-- Harry --- Never Give Up, Never Surrender,

View George Barreras's profile

George Barreras

185 posts in 4071 days

#6 posted 06-15-2009 03:23 PM

Nice job on the sign. What kind of CNC are you using. I have been contemplating purchasing one to add diversity to my wood working.

-- Nubs,Reserve

View a1Jim's profile


118066 posts in 4356 days

#7 posted 06-15-2009 03:40 PM

View cajunpen's profile


14578 posts in 4844 days

#8 posted 06-15-2009 09:05 PM

Great looking sign. Having a “wanna be” CNC machine (Carvewright) I can appreciate the talent it took to design the carving in your software – Great job! The sign looks really nice – I think that in the future I would refrain from using PT wood for your signs, perhaps Cypress, or Redwood would be better choices for outdoor signs. I don’t know for sure, but I suspect that all of the chemicals used in PT wood would be dangerous when you consider the amount of dust created by carving that much out – also, wonder what the long term effect will be on your CNC machine (from the chemicals). Don’t know for sure – just throwing out some “food for thought”.

-- Bill - "Suit yourself and let the rest be pleased."

View SCOTSMAN's profile


5849 posts in 4364 days

#9 posted 06-15-2009 11:19 PM

That’s a sweet looking sign well done it’s really eye catching.regards Alistair

-- excuse my typing as I have a form of parkinsons disease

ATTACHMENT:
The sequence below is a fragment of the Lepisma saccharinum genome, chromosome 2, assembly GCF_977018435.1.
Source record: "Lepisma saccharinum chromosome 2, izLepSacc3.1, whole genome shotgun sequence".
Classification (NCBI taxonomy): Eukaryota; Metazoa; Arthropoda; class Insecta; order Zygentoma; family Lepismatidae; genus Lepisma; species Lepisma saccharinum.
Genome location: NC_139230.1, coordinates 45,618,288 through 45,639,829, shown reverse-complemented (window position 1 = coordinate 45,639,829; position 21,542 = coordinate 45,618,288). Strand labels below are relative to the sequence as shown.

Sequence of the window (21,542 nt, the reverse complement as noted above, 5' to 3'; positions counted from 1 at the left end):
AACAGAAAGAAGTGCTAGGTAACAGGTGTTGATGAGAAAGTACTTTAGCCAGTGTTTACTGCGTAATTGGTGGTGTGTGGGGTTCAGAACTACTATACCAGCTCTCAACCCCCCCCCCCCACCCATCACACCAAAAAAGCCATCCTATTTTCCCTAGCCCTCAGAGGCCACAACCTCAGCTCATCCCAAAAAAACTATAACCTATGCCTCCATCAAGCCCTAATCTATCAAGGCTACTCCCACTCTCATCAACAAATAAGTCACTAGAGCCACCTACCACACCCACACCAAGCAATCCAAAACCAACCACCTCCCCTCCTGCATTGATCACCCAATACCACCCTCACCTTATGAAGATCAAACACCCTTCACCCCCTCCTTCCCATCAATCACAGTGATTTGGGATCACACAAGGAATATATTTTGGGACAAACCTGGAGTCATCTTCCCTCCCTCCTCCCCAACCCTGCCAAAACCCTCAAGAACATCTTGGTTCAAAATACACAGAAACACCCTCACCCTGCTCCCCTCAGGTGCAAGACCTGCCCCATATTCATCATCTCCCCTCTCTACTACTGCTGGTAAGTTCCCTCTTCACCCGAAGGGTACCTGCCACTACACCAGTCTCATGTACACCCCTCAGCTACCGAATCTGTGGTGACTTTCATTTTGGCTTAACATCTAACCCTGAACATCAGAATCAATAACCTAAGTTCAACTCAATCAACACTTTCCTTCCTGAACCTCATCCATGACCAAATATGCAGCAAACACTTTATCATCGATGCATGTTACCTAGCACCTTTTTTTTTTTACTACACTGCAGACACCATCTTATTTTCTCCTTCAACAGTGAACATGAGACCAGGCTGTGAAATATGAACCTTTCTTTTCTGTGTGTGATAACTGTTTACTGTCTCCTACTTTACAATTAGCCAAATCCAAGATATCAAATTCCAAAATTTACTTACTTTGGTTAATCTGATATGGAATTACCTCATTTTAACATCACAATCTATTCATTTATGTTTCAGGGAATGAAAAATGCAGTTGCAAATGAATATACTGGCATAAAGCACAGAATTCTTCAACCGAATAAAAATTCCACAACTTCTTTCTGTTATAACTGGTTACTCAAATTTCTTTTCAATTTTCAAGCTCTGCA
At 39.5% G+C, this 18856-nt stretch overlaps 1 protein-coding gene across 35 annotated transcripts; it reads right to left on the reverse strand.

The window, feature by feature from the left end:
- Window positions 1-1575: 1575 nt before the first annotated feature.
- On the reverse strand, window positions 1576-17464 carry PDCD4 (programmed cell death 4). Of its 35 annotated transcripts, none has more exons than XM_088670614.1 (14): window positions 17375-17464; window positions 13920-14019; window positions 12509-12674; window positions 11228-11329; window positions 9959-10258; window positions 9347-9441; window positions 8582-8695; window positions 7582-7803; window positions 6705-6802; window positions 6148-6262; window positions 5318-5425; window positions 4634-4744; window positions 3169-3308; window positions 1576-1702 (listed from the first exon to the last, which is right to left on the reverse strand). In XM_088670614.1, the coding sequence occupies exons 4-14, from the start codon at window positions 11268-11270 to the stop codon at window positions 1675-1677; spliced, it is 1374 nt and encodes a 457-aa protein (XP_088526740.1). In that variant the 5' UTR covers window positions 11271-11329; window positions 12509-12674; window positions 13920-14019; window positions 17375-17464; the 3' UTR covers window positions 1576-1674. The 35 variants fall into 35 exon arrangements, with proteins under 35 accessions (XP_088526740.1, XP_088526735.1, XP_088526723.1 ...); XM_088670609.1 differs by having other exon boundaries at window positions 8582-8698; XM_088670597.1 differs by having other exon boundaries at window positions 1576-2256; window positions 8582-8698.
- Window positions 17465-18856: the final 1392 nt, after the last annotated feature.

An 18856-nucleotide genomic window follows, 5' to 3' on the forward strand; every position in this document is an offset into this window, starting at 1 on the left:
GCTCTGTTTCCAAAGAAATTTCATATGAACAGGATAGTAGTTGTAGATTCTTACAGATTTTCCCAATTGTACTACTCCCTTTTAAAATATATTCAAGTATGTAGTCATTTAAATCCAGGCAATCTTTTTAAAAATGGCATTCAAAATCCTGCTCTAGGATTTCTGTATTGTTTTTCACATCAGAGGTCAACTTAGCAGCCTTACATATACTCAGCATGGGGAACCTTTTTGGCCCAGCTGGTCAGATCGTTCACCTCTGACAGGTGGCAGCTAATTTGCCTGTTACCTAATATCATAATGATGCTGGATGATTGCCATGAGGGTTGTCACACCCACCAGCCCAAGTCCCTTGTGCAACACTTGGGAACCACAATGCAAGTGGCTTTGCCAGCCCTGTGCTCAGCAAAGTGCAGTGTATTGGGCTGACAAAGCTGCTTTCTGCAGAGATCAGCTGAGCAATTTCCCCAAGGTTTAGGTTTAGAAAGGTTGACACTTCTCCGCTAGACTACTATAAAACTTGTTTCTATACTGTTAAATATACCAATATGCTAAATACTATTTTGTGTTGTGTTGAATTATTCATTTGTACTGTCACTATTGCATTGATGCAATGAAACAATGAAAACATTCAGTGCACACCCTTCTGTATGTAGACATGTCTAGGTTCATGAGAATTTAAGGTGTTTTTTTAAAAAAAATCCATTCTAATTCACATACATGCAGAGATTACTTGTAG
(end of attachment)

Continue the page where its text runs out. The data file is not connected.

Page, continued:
View Talyn's profile


55 posts in 4091 days

#10 posted 06-15-2009 11:34 PM

Hi George,

The CNC machine I have, is from a company called K2 CNC. This is a link to the one I have without the vacuum table:

-- Harry --- Never Give Up, Never Surrender,

View Grandpaw's profile


21 posts in 4078 days

#11 posted 06-18-2009 04:48 AM

That looks great! Do you plan on staining it? I have the CarveWright myself and I’ve done similar signs – I’d be interested to see how long it took on your machine and what sort of cleanup you had to do. also what kind of wood did ya use?


-- Carving

View ralbuck's profile


6547 posts in 3045 days

#12 posted 06-16-2013 04:49 PM

Great Job.

I try to avoid pressure treated wood if I can.

The pressure treatment actually destroys some of the cell walls in the wood and then it dries very uneven. It causes a lot of warping especially in climates with big swings in the humidity. The warping seems to change as the humidity does also.

It requires more screws than normal wood to hold it where you want it to stay.

To pressure treat the wood they actually boil it in a chamber, then draw a vacuumn as much as possible while still very hot. The next step is to pressurise the vessel with chemicals. After a time period, then the chamber is drained.

This puts the chemicals into the wood. It is an interesting process to see and have explained to you as you see it. I was through 2 treatment plants. One in Fargo, ND and one in central Minnesota, Sauk Center

I had driven local truck for a lumber yard in south eastern ND for a few years. So had some unique experiences.

-- Wood rescue is good for the environment and me! just rjR